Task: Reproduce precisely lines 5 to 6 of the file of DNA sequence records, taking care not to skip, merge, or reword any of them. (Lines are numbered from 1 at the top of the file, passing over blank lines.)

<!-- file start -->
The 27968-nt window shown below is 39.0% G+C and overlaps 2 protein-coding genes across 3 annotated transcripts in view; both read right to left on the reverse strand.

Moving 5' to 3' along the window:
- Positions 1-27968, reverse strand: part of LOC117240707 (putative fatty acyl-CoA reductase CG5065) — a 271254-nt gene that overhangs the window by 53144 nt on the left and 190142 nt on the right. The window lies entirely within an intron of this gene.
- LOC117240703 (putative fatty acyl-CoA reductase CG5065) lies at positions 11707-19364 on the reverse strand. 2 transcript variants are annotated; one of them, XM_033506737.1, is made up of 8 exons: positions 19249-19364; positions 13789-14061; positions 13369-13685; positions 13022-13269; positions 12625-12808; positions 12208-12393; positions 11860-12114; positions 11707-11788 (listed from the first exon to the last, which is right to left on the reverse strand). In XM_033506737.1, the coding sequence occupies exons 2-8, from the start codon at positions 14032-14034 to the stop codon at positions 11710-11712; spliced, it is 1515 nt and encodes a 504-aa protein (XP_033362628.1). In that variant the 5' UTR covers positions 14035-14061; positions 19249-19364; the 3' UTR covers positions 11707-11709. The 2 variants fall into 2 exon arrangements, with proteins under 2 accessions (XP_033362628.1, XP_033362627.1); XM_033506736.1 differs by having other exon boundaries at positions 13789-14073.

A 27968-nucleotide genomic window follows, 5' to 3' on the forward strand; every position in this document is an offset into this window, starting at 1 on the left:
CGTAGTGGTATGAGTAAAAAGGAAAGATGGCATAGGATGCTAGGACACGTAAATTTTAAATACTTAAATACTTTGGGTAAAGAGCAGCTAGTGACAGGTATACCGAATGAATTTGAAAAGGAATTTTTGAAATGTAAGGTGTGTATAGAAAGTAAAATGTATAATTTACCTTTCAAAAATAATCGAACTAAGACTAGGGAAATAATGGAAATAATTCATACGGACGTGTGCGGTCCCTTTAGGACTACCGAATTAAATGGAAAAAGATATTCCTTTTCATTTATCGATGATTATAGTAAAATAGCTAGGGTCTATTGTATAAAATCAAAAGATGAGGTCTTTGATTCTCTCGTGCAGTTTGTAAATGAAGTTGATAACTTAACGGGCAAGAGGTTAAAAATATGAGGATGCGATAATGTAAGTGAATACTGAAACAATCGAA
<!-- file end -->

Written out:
A 27968-nucleotide genomic window follows, 5' to 3' on the forward strand; every position in this document is an offset into this window, starting at 1 on the left:
CGTAGTGGTATGAGTAAAAAGGAAAGATGGCATAGGATGCTAGGACACGTAAATTTTAAATACTTAAATACTTTGGGTAAAGAGCAGCTAGTGACAGGTATACCGAATGAATTTGAAAAGGAATTTTTGAAATGTAAGGTGTGTATAGAAAGTAAAATGTATAATTTACCTTTCAAAAATAATCGAACTAAGACTAGGGAAATAATGGAAATAATTCATACGGACGTGTGCGGTCCCTTTAGGACTACCGAATTAAATGGAAAAAGATATTCCTTTTCATTTATCGATGATTATAGTAAAATAGCTAGGGTCTATTGTATAAAATCAAAAGATGAGGTCTTTGATTCTCTCGTGCAGTTTGTAAATGAAGTTGATAACTTAACGGGCAAGAGGTTAAAAATATGAGGATGCGATAATGTAAGTGAATACTGAAACAATCGAA